Events like the flood in July will likely occur more frequently as a result of climate change. Katherine Wenigmann, natural catastrophe (NatCat) risk expert at Allianz Re, believes that the situation will continue to worsen. “We know that a warmer atmosphere can hold more water vapor and that heavy precipitation events will occur more frequently,” she says. With each degree Celsius of warming, the atmosphere can hold about 7 percent more moisture, which can result in an increase in rainfall rates. “According to the latest research, climate change can cause some low-pressure systems to stall and stay over a region, resulting in large amounts of precipitation over a relatively short period of time,” she explains.
As was the case with the heavy rain caused by weather system Bernd. “Victims of flash floods caused due to heavy rains on streams often have higher flood losses than customers who live on major rivers. One reason is that flash floods come as such a surprise. It's also difficult to predict exactly where such a flash flood will occur,” she says. “Analysis of historical events shows that about 50 percent of flood claims occur outside of a mapped river floodplain.” This is true for both private and industrial customers. Allianz Global Corporate & Specialty (AGCS), the group’s industrial insurer, has also observed losses outside mapped river floodplains. These losses are often higher. Thomas Heintz, property risk consultant at AGCS, recommends that companies prepare for such natural events with a flood contingency plan or a business continuity plan to reduce potential losses. “Current events show how important it is to think about business continuity too,” he adds.
Businesses are generally better insured against natural hazards than private households - in Germany, for example, only around 46 percent of households are insured against floods and heavy rain. “Traditional property insurance for businesses usually includes protection against natural hazards,” explains Jürgen Wiemann, Regional Head of Property at AGCS in Germany. “As an insurer, we have to expect an increasing exposure to flooding in the future, especially after heavy rain,” he says. “We also expect this to have an impact on capacity allocation. Clients who convince us that they have suitable risk management concepts will have an advantage when buying insurance cover.”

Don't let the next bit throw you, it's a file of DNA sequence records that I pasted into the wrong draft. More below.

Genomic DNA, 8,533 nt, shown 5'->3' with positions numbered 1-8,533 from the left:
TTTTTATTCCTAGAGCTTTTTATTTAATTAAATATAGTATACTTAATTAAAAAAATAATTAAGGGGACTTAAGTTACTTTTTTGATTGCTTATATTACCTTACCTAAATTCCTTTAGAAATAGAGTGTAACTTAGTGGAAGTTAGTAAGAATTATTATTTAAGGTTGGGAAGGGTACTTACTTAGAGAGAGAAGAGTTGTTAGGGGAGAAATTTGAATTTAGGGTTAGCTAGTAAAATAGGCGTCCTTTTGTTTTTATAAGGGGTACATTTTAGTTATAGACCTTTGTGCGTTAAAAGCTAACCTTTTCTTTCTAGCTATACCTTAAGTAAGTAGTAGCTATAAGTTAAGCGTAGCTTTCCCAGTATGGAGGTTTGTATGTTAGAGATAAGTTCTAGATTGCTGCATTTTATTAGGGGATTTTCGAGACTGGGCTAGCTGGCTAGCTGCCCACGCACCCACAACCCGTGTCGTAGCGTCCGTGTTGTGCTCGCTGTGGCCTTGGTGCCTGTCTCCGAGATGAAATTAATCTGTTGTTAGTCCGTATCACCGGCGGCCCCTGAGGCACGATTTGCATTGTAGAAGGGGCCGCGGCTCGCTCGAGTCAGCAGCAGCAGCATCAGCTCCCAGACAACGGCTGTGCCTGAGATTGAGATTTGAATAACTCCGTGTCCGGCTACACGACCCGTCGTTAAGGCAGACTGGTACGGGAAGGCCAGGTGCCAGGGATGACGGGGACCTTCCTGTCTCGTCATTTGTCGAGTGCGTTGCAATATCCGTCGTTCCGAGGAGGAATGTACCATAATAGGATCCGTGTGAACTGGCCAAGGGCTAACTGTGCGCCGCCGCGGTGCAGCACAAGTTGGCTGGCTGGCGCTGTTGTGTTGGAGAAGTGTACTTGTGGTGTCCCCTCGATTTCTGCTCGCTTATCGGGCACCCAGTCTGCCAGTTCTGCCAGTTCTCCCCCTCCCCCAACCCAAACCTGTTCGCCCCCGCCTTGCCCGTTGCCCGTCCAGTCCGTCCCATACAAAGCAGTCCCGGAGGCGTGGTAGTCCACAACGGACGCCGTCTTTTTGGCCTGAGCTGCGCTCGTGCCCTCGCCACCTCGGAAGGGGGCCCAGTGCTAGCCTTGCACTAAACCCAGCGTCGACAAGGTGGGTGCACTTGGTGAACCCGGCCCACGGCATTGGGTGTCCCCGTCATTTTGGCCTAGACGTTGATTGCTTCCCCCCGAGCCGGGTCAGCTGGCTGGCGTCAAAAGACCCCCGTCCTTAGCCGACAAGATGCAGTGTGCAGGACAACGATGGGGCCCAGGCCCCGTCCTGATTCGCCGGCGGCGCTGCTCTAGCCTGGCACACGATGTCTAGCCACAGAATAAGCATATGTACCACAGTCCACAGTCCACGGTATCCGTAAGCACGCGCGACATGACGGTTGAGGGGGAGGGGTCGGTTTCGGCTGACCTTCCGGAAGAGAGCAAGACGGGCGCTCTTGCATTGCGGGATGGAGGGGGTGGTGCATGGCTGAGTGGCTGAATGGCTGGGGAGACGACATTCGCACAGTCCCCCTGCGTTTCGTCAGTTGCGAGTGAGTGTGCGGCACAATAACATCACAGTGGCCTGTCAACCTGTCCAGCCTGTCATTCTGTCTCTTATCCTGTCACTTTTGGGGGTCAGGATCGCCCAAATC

The July flood is often compared to the Elbe flood of 2002. Is the comparison justified? “Every flood is different and unique,” clarifies Wenigmann. “The Elbe flood happened over several days and along a major river, so there was more time to prepare and better warnings. Because of this, fewer lives were lost due to the Elbe flood. Weather system Bernd, on the other hand, sadly took most residents by surprise.”
The Allianz Group is currently assuming a gross claims burden of 1.1 billion euros for the July flood damage, across Germany, Belgium and the Netherlands. This includes claims by industrial customers of AGCS. The largest share of this amount, around 700 million euros gross, has been set aside by Allianz for its insured clients in Germany. AGCS expects claims payments of more than 100 million euros for affected companies in western Germany and Benelux.
In comparison, Allianz paid out 917 million euros for the Elbe flood in 2002. If price increases are taken into account, the value today is 1.76 billion euros. “So depending on which value you use for the 2002 flood, the value then or the current value, Ilse or Bernd is the biggest event so far in the entire history of Allianz,” says Thorsten Fromhold, Head of Portfolio Management & Retrocession at Allianz Re.